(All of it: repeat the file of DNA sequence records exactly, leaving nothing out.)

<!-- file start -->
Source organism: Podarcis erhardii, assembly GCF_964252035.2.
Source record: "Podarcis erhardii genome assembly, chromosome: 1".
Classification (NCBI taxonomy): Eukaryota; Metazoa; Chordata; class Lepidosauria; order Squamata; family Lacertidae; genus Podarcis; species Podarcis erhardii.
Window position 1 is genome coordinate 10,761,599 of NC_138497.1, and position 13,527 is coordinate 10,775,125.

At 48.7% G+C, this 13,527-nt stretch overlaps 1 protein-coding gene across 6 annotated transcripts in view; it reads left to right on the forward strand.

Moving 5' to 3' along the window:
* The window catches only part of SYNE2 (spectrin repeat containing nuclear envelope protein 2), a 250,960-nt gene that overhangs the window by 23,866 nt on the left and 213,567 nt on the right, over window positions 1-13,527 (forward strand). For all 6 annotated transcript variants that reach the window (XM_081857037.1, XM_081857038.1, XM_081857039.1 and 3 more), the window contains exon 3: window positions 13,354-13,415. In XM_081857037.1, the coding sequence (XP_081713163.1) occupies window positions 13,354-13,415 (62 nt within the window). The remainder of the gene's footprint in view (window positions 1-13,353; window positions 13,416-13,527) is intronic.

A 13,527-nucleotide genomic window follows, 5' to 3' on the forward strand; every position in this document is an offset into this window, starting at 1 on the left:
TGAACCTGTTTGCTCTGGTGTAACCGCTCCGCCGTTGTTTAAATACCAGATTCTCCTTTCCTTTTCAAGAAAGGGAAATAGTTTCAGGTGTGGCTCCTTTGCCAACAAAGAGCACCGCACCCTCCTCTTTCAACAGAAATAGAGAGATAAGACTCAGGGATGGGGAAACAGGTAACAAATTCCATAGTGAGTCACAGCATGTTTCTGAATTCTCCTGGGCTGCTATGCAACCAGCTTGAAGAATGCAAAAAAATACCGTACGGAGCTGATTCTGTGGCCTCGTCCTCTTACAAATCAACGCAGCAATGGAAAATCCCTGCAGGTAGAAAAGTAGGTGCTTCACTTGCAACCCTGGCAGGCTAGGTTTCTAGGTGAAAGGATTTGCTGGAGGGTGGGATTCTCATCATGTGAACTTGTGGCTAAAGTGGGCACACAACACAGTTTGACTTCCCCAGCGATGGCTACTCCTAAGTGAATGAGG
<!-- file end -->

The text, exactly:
Source organism: Podarcis erhardii, assembly GCF_964252035.2.
Source record: "Podarcis erhardii genome assembly, chromosome: 1".
Classification (NCBI taxonomy): Eukaryota; Metazoa; Chordata; class Lepidosauria; order Squamata; family Lacertidae; genus Podarcis; species Podarcis erhardii.
Window position 1 is genome coordinate 10,761,599 of NC_138497.1, and position 13,527 is coordinate 10,775,125.

At 48.7% G+C, this 13,527-nt stretch overlaps 1 protein-coding gene across 6 annotated transcripts in view; it reads left to right on the forward strand.

Moving 5' to 3' along the window:
* The window catches only part of SYNE2 (spectrin repeat containing nuclear envelope protein 2), a 250,960-nt gene that overhangs the window by 23,866 nt on the left and 213,567 nt on the right, over window positions 1-13,527 (forward strand). For all 6 annotated transcript variants that reach the window (XM_081857037.1, XM_081857038.1, XM_081857039.1 and 3 more), the window contains exon 3: window positions 13,354-13,415. In XM_081857037.1, the coding sequence (XP_081713163.1) occupies window positions 13,354-13,415 (62 nt within the window). The remainder of the gene's footprint in view (window positions 1-13,353; window positions 13,416-13,527) is intronic.

A 13,527-nucleotide genomic window follows, 5' to 3' on the forward strand; every position in this document is an offset into this window, starting at 1 on the left:
TGAACCTGTTTGCTCTGGTGTAACCGCTCCGCCGTTGTTTAAATACCAGATTCTCCTTTCCTTTTCAAGAAAGGGAAATAGTTTCAGGTGTGGCTCCTTTGCCAACAAAGAGCACCGCACCCTCCTCTTTCAACAGAAATAGAGAGATAAGACTCAGGGATGGGGAAACAGGTAACAAATTCCATAGTGAGTCACAGCATGTTTCTGAATTCTCCTGGGCTGCTATGCAACCAGCTTGAAGAATGCAAAAAAATACCGTACGGAGCTGATTCTGTGGCCTCGTCCTCTTACAAATCAACGCAGCAATGGAAAATCCCTGCAGGTAGAAAAGTAGGTGCTTCACTTGCAACCCTGGCAGGCTAGGTTTCTAGGTGAAAGGATTTGCTGGAGGGTGGGATTCTCATCATGTGAACTTGTGGCTAAAGTGGGCACACAACACAGTTTGACTTCCCCAGCGATGGCTACTCCTAAGTGAATGAGG